Deep Sulcus Sign

A pneumothorax occurs when air fills the pleural space between the lungs and chest wall. This can cause partial or total lung collapse leading to difficulties with alveolar ventilation, hemodynamic lability, etc.

Portable CXR showing the deep sulcus sign. Also seen are a right internal jugular (IJ) central venous catheter (CVC), endotracheal tube (ETT), and pulmonary artery catheter (PAC).

If a chest x-ray (CXR) is performed in the upright position, this air will rise and accumulate toward the apices of the lung fields. However, many ICU patients have portable A-P CXRs performed in the supine position. In this situation, free air shifts anteriorly and basally towards the non-dependent regions. Because air is distributed over a larger region in the pleural space, it sometimes makes it difficult to discern a pneumothorax on imaging.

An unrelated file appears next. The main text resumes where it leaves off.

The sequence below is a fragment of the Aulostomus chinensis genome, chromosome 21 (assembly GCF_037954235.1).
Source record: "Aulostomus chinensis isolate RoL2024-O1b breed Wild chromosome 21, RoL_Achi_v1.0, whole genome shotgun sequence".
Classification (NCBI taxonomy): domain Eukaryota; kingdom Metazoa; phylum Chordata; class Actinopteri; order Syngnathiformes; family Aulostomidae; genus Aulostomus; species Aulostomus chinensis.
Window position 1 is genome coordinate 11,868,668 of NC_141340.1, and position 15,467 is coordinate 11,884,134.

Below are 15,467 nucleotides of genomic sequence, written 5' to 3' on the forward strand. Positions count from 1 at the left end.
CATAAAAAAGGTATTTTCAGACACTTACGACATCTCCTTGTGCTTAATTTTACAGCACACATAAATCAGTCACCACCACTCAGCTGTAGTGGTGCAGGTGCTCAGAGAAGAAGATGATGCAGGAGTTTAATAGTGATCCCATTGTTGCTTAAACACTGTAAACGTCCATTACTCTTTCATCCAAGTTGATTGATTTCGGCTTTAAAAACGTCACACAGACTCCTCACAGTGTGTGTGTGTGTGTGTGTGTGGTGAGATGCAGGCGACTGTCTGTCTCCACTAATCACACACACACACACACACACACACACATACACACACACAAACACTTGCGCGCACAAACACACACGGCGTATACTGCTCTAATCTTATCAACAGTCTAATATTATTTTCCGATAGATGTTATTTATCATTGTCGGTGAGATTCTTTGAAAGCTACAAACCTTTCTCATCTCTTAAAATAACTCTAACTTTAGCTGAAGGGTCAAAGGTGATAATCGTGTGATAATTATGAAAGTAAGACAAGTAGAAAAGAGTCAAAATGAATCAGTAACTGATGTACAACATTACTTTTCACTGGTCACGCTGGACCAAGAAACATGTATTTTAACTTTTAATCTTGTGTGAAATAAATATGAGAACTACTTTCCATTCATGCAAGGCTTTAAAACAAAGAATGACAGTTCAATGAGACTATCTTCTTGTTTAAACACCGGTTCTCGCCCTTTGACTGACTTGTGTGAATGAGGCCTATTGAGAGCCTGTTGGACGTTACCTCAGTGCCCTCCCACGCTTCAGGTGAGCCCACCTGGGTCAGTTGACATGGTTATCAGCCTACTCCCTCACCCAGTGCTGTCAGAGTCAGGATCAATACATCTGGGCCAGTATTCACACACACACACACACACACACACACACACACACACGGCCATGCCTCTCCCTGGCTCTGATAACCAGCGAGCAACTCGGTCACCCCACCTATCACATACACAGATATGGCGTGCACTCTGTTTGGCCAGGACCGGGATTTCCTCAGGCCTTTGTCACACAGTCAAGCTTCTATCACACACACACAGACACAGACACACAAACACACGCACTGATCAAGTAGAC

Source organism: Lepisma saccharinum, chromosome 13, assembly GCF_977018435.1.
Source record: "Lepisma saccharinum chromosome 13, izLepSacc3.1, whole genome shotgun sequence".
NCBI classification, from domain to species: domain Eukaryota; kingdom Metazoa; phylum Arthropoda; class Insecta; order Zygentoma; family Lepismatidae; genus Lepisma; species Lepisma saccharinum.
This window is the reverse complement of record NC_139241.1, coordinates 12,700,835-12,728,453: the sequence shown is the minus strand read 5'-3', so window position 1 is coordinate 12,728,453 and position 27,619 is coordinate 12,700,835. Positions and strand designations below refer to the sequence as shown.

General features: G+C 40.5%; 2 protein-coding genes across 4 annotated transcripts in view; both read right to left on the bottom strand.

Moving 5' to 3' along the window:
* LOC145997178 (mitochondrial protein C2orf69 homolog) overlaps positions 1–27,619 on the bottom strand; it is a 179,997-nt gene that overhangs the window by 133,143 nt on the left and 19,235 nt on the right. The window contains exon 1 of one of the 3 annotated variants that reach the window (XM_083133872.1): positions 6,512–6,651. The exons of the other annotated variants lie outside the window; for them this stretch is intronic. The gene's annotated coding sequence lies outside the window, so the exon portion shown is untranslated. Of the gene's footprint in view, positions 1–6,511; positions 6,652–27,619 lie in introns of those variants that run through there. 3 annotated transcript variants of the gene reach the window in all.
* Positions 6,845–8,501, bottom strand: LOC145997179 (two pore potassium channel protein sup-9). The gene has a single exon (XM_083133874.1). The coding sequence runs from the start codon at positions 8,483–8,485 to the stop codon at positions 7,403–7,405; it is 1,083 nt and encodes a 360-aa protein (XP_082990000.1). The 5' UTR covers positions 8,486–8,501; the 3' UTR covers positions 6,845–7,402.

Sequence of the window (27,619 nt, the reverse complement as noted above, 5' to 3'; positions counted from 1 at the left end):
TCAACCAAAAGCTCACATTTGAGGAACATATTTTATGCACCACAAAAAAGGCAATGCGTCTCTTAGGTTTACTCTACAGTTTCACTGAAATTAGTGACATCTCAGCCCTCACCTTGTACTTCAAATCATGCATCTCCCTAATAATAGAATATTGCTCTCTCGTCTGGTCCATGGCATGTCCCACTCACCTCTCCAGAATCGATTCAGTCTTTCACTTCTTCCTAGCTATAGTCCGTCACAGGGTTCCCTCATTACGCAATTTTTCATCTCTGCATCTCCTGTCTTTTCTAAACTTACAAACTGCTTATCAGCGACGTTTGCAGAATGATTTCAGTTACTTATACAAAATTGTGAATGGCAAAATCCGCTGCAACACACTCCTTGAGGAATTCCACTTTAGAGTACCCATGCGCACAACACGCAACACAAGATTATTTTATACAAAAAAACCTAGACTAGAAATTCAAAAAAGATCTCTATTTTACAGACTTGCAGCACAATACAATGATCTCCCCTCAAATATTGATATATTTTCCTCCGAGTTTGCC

Example of right-sided deep sulcus sign in COVID-19 pneumonia

One finding that suggests a pneumothorax is the deep sulcus sign. Notice how the left costophrenic region has an exaggerated extension downward. This is caused by air in the left lateral pleural space. The contour of the left hemidiaphragm becomes more prominent because air does not attenuate x-ray radiation as much as soft tissue. Indeed, this patient had a left-sided pneumothorax.

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